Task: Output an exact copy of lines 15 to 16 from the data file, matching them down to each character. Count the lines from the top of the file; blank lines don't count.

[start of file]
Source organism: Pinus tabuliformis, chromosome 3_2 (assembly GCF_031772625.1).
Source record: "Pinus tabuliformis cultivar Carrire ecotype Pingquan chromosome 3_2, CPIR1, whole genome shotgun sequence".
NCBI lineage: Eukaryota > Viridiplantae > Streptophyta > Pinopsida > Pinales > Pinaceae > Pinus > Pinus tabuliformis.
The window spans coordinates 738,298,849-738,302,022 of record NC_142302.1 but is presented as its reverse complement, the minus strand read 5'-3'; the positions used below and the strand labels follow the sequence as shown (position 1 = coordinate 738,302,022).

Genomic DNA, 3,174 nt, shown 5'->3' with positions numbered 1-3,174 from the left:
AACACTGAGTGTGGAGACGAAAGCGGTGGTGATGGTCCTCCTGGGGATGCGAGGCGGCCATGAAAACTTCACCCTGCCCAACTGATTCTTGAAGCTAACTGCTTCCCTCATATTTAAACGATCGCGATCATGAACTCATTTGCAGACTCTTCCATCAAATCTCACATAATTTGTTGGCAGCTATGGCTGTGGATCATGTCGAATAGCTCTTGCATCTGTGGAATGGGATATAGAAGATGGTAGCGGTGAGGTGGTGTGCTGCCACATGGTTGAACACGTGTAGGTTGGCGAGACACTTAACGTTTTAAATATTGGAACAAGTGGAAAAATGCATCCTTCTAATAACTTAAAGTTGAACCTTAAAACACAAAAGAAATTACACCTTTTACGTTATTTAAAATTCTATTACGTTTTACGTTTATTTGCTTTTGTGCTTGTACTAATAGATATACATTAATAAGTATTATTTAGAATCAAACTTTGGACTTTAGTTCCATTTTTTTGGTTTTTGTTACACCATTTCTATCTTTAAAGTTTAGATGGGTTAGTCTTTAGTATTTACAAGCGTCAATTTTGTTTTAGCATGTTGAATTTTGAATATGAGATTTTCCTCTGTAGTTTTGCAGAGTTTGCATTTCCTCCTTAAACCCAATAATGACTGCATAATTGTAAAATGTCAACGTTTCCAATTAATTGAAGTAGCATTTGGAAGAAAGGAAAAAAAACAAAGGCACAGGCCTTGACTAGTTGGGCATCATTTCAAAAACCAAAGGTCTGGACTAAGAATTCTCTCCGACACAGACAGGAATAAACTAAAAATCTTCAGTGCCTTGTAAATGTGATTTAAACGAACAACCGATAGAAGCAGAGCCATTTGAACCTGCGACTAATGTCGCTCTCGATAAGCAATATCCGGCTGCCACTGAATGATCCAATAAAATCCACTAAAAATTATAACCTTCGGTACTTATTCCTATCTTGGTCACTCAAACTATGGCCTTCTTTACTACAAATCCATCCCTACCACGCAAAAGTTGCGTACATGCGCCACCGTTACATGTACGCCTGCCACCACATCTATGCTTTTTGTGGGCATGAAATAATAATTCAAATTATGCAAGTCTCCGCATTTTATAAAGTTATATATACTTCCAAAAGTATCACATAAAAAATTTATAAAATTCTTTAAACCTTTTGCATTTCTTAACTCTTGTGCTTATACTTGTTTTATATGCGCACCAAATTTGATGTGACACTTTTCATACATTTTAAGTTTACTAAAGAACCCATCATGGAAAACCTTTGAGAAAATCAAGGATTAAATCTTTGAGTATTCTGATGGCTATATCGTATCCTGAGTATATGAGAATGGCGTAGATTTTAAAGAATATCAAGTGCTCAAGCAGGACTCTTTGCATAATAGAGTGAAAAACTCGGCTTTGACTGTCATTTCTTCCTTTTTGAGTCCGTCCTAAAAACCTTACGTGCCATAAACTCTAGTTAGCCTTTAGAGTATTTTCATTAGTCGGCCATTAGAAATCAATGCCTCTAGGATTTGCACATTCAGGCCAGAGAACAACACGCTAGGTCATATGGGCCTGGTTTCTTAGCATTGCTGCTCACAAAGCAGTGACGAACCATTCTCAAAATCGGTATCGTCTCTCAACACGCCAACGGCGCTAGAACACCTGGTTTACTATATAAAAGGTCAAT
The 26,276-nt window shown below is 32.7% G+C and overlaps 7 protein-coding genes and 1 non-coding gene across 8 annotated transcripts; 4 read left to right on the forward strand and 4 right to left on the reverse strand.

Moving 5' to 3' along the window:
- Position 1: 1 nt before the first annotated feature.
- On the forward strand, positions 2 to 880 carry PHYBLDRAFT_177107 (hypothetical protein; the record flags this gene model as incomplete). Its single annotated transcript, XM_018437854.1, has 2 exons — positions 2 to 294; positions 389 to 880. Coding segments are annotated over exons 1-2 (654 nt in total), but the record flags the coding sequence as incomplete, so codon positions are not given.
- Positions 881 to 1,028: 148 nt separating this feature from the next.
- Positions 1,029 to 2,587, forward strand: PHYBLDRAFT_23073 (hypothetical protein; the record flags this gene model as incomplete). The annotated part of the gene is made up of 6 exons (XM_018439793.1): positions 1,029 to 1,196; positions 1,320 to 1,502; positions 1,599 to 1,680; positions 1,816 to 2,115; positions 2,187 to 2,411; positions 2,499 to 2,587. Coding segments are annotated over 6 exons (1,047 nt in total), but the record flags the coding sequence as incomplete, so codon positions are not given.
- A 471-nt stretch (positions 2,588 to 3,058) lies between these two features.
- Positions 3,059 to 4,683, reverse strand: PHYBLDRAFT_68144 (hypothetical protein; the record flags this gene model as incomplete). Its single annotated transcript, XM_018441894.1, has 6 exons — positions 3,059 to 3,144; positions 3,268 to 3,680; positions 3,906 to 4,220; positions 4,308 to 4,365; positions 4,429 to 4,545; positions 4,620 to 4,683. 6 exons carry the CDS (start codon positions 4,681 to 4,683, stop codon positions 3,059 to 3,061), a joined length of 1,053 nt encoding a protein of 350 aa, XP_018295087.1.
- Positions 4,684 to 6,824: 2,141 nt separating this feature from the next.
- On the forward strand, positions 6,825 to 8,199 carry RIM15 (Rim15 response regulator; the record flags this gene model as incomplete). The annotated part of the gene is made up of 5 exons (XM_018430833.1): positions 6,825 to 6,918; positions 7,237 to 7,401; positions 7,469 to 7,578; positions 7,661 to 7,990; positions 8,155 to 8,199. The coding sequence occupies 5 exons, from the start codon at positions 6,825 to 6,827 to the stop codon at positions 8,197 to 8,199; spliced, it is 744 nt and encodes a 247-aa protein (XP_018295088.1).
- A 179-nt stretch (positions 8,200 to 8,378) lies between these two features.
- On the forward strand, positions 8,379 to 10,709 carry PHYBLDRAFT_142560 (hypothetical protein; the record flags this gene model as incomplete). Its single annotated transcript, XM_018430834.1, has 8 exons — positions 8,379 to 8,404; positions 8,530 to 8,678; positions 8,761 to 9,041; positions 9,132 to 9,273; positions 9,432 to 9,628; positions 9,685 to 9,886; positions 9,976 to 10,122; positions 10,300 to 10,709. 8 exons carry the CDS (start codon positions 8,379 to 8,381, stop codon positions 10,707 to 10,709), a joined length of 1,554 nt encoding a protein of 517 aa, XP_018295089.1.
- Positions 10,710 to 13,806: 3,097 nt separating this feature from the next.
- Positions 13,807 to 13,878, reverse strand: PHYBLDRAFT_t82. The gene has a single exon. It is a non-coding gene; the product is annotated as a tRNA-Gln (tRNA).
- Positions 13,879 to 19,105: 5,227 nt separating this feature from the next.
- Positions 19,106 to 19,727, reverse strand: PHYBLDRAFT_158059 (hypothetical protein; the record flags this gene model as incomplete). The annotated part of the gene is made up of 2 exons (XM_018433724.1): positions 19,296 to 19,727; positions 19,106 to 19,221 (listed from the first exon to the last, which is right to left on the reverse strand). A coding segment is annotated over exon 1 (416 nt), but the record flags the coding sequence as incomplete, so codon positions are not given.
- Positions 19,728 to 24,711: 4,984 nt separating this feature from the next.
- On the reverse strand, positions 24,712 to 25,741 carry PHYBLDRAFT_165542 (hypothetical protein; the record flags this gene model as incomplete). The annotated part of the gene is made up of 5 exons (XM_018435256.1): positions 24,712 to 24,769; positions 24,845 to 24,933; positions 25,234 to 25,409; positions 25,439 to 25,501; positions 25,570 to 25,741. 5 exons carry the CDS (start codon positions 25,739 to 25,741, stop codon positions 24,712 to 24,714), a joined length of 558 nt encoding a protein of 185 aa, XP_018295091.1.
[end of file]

- Positions 4,684 to 6,824: 2,141 nt separating this feature from the next.
- On the forward strand, positions 6,825 to 8,199 carry RIM15 (Rim15 response regulator; the record flags this gene model as incomplete). The annotated part of the gene is made up of 5 exons (XM_018430833.1): positions 6,825 to 6,918; positions 7,237 to 7,401; positions 7,469 to 7,578; positions 7,661 to 7,990; positions 8,155 to 8,199. The coding sequence occupies 5 exons, from the start codon at positions 6,825 to 6,827 to the stop codon at positions 8,197 to 8,199; spliced, it is 744 nt and encodes a 247-aa protein (XP_018295088.1).